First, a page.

3. Tell her "We should not gossip about this person I love them and they are a wonderful person." and then try to change the subject.

  4. Tell her "you know that person has this really wonderful personality trait be specific I'm so glad they are in the family.

I prefer 3 and 4 the best. 4 is especially useful because you are counter acting her negativity with positive actions. It shows her an example of how to behave correctly as well as building up the person you are talking about.

Encourage your other family members to give her the same treatment. If the majority of your family is consistent in refusing to gossip with her, she will learn to modify her behavior or she will stop coming to family gatherings.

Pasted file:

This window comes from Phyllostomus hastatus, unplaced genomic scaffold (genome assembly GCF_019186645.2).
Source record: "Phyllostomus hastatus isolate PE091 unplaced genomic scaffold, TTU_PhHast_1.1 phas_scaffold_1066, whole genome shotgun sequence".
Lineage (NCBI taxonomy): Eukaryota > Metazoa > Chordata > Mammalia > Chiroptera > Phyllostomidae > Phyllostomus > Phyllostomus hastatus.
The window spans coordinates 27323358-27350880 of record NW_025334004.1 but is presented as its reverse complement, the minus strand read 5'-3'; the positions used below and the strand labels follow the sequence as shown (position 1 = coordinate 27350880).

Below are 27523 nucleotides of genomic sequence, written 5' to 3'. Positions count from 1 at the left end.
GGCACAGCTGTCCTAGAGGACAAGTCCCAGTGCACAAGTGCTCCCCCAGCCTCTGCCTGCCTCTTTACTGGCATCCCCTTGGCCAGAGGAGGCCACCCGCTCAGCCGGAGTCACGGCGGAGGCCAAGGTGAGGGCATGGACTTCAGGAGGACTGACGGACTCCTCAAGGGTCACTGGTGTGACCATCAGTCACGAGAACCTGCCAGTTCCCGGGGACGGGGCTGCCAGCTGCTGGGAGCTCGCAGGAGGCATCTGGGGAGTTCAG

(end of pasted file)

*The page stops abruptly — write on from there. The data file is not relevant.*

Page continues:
Good luck!

  • 1
    Great answer. Young people do this from time to time, it's part of personal growth. After being called out on it, or receiving the same treatment, they usually start to become more reflective about when they do it. I'm not mean enough to give someone a taste of their own medicine, but someone will and that will probably start a change, especially if it happens enough. – FalseHooHa Oct 19 '17 at 17:21
  • Heads-up: The question has been edited + reopened. If you want to, please review your answer to see if it is still applicable & addressing all the points in the question. – Tinkeringbell Oct 26 '17 at 11:56
4

If you have talked to your nephew who was unable (or didn't want) to acknowledge the situation and then talk to the fiancee you will likely create a rift with your nephew. I would let/encourage someone that is offended talk to your nephew.

If you are there when she says something you could say something like.

That narrow characterization is not really fair. There is a lot more to them.